New generation printed electronics can be charged by radio waves

Scientists from the University of Suzhou, Chinese Academy of Sciences, Shanghai University of Technology and King Abdullah University of Science and Technology (KAUST) have developed a new method of manufacturing printed electronics that allows you to create electronic devices with extremely low power consumption and an unusual way of charging – with light and radio waves. According to TechXplore, the approach will make it easier to integrate smart devices into small objects, the environment and even the human body.

The new technology is based on an ambitious thin-film transistor made of carbon nanotubes as the main semiconductor. Scientists explain that the ambipolarity of the chip involves the use of one semiconductor material to carry both negative and positive electrical charges in “deep subthreshold conductivity”. The latter term means that transistors operate at ultra low operating voltages and with minimal power consumption.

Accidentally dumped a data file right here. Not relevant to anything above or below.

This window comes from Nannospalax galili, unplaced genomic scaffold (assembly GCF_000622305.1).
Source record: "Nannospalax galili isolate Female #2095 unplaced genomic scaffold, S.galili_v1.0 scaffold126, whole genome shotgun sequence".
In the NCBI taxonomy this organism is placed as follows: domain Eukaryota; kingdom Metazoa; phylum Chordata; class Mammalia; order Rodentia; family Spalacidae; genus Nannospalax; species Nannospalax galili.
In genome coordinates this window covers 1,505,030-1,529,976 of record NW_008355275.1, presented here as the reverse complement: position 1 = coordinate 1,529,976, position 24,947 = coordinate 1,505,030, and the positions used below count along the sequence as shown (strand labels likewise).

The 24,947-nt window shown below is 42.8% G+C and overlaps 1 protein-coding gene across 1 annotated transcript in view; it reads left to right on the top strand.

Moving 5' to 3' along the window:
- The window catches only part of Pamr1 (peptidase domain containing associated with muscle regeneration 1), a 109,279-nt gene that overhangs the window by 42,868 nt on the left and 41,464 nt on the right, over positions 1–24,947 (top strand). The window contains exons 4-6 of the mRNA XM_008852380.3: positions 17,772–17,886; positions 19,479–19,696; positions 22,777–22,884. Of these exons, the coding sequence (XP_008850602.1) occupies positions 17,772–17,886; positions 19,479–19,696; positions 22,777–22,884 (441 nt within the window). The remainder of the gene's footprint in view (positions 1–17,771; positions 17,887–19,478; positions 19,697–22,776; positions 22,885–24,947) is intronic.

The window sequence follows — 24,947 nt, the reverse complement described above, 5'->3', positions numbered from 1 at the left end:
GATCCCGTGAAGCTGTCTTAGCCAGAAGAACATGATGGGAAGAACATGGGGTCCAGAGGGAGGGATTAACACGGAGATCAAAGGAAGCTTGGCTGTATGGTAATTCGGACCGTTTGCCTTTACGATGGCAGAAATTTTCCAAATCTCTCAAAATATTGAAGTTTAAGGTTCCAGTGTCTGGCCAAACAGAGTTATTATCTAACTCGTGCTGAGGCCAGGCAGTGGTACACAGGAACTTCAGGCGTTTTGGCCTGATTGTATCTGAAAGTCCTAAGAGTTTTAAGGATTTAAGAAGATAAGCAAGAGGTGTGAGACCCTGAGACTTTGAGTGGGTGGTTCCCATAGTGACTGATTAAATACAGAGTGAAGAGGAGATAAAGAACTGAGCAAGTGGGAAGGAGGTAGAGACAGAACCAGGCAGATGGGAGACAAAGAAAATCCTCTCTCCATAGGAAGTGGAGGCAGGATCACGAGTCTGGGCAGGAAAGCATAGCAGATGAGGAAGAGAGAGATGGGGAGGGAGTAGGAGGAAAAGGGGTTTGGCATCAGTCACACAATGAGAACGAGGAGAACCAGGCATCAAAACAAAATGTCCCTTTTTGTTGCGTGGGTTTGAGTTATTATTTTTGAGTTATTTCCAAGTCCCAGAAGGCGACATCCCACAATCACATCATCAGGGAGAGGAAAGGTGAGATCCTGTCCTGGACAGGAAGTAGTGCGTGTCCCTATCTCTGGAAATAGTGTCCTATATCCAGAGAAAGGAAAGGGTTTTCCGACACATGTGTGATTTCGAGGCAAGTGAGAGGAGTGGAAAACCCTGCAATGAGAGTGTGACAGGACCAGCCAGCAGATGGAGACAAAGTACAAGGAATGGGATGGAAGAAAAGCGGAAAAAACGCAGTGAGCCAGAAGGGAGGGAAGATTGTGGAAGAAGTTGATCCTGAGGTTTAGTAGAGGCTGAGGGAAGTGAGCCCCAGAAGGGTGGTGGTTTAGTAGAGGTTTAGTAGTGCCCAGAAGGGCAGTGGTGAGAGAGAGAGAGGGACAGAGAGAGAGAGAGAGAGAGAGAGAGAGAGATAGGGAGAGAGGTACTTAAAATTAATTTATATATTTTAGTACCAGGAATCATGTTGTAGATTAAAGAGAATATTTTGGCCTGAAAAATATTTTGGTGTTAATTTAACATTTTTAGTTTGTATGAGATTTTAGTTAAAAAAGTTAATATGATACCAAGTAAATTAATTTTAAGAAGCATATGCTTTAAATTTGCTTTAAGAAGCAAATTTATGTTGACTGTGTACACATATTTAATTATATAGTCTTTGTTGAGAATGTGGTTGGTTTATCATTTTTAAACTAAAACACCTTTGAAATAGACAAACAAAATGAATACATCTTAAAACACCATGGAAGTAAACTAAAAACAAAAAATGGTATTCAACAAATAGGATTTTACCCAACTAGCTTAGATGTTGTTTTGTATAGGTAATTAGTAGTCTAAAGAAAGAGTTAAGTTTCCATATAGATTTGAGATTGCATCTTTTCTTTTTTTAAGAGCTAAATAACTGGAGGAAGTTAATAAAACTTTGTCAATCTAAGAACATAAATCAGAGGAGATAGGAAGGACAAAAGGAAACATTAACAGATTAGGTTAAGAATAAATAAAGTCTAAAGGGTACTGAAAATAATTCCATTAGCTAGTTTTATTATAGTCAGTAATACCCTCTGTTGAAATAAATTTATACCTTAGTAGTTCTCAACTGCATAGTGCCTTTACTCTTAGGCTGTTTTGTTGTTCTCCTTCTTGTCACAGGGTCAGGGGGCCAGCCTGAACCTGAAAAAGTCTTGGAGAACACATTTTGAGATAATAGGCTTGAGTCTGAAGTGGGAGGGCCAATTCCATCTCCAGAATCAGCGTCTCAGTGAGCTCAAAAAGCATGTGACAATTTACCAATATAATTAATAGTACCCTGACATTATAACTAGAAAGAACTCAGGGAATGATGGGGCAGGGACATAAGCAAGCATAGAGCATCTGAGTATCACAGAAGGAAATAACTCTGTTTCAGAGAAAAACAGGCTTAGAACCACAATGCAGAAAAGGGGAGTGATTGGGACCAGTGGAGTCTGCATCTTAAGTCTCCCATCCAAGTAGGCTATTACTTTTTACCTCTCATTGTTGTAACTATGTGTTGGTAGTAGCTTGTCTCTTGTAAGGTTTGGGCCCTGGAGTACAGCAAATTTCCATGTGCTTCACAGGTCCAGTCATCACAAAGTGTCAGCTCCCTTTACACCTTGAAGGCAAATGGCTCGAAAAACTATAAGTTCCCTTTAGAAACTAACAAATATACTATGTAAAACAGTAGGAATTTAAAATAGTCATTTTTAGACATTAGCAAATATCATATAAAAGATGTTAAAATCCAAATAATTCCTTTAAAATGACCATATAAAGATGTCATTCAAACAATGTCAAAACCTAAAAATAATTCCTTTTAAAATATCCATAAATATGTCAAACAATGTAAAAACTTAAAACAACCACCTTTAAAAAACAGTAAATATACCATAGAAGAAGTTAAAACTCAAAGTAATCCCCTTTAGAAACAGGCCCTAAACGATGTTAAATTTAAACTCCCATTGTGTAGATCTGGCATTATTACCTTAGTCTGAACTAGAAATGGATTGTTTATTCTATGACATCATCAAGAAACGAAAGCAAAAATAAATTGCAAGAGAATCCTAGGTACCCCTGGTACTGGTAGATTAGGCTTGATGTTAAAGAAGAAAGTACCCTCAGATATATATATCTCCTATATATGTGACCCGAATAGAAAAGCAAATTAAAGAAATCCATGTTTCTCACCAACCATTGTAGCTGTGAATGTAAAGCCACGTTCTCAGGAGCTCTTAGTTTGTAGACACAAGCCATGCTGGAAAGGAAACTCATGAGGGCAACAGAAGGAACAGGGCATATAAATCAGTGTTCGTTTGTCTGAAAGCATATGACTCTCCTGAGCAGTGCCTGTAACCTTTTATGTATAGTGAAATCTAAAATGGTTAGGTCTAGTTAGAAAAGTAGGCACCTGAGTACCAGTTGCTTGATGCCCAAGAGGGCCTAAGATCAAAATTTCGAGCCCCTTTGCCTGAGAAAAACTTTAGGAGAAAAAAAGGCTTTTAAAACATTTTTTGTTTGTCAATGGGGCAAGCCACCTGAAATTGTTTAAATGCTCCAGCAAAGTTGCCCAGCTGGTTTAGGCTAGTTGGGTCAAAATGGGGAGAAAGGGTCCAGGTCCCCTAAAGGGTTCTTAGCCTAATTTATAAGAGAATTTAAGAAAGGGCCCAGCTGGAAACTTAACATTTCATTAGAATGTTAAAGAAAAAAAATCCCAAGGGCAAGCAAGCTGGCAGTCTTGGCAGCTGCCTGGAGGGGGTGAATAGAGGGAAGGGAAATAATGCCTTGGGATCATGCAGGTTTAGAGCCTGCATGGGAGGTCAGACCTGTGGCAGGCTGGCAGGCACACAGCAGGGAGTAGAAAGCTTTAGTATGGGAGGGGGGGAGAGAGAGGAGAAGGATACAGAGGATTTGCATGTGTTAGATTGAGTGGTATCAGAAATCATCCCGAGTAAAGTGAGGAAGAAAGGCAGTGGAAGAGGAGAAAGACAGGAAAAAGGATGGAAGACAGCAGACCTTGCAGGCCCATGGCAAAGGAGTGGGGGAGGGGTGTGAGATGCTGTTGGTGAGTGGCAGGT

According to scientists, electronic circuits made with the new technology can be powered by standard AA batteries for several million years, so little power they consume.

“Our approach to printed electronics can be expanded to create inexpensive, battery-free devices that collect energy from the environment, such as sunlight or electromagnetic waves generated by our cell phones and Wi-Fi-stations,” explains one of the study supervisors, Vincenzo Pecunia.

The scientists do not name specific plans for a new type of printed electronics, but point out that the technology can be used to develop standalone systems, biomedical devices, smart homes and the Internet of Things ecosystem.